Entertaining Information

September 19, 2012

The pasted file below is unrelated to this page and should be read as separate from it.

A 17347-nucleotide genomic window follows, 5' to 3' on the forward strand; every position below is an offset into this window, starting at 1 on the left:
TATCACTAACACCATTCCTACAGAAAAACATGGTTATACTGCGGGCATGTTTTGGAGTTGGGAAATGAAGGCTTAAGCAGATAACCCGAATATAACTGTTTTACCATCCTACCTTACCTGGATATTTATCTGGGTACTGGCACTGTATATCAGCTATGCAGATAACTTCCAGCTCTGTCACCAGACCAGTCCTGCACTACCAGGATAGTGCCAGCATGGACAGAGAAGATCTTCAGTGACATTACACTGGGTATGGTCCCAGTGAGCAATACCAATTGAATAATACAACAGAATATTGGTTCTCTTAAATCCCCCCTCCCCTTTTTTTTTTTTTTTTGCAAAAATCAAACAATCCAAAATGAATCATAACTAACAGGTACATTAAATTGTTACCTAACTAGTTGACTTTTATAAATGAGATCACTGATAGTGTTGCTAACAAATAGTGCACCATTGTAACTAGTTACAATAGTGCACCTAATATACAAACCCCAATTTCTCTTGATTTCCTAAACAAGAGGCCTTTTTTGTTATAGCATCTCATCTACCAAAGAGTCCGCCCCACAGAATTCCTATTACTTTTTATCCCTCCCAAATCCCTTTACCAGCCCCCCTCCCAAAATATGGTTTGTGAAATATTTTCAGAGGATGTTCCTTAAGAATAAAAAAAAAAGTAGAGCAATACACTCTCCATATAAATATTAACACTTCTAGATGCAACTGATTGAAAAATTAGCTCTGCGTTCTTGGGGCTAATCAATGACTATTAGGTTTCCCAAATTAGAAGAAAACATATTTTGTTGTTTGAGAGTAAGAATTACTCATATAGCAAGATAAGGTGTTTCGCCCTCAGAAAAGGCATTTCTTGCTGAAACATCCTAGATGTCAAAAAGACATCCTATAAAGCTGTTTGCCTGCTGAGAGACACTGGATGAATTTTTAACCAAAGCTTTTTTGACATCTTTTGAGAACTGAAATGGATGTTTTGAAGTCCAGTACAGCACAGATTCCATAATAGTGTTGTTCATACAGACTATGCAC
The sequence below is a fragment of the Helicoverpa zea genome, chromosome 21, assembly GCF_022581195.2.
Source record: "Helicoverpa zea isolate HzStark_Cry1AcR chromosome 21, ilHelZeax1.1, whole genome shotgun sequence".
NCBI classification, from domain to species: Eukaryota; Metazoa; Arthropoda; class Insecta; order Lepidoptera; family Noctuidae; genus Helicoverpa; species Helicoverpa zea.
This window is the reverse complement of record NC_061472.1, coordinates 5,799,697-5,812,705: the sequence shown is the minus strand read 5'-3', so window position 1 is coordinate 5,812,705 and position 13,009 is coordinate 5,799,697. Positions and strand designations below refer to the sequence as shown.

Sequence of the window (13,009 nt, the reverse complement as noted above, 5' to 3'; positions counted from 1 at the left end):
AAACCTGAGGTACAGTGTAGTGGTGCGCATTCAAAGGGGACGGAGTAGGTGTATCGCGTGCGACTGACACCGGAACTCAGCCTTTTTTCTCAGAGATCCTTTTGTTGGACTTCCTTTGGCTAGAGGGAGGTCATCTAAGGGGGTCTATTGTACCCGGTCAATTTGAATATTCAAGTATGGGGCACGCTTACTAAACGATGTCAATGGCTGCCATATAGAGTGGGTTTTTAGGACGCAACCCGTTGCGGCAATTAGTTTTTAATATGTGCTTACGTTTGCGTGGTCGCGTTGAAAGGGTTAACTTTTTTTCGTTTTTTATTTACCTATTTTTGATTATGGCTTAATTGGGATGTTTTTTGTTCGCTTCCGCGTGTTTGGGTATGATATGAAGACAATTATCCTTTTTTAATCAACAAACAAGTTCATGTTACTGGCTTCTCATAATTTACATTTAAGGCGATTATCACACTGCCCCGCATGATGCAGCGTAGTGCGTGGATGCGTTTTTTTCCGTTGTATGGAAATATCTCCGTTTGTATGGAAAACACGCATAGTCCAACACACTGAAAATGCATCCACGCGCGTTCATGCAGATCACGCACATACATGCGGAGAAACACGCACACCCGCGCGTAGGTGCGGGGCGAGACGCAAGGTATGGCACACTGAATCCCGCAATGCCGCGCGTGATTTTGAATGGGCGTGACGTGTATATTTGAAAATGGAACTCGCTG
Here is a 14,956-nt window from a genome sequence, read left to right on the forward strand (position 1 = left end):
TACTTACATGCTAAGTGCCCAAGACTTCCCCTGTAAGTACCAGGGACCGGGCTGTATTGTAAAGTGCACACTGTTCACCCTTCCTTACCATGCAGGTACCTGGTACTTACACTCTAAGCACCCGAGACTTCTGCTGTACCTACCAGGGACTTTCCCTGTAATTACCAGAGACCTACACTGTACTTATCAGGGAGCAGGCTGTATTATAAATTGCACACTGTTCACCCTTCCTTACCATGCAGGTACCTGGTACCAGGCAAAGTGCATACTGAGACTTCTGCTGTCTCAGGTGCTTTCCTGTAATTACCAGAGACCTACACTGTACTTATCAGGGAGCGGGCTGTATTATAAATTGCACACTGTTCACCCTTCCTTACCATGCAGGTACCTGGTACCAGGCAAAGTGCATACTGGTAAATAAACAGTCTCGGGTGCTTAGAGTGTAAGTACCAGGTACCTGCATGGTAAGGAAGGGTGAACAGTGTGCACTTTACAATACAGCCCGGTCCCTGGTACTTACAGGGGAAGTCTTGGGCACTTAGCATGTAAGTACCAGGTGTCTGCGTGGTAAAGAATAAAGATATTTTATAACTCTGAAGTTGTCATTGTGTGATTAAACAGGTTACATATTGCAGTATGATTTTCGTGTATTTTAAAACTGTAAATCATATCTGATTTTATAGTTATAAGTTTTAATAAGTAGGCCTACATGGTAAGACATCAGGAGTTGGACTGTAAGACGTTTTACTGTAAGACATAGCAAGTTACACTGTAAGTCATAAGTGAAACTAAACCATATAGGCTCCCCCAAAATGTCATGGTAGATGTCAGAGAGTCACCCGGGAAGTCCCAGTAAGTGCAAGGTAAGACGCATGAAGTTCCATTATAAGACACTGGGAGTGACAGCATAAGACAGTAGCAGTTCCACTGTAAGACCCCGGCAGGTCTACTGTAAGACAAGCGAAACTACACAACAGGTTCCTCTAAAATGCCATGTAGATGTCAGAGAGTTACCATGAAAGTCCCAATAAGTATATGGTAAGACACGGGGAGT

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Countless movies that have been produced correlate with major historical events. Anastasia, Titanic and Pocahontas are movies with a touch of historical accuracy and fiction the writer slides in the films. For instance, in Anastasia, the princess’ parents were murdered leaving her an orphan; however, in real life she too was murdered. This poses a major question: what is the filmmaker’s responsibility to be historically accurate? A writer’s goal with any movie is to make money by creating an entertaining movie. Filmmakers add romance, action and music to historical movies to create a more enticing production. To do this, the basic story remains the same, but characters are sometimes changed to make the movie more enjoyable (News Hour). For example, the movie Titanic took a historical event and told a fictional story around it, giving the movie a more appealing affect. Another trick filmmakers use to produce successful historical movies is to embellish how good the good guys are and how bad the bad guys are: or they simply alter a character altogether (News Hour). In Disney’s Pocahontas, the Native American princess is depicted as a voluptuous grown woman who falls in love with Captain John Smith. Pocahontas was actually a young girl at the time of John Smith’s capture by the Powhatans. Although Pocahontas is older, Disney shows a similarity between fact and fiction. The Natives were: “ready with their clubs to beat out his [Smith’s] brains, Pocahontas, the King’s dearest daughter…got his head in her arms and laid her own upon his to save him from death” (Smith 34). Disney writers illustrate that basic historical events can remain the same while entertaining the audience. It is the writer’s responsibility to give the audience a background of the events by keeping the basic historical points. However, it is not the writer’s job to tell historical events blow by blow; it is up to the viewers to research the scenes that the movie portrays.





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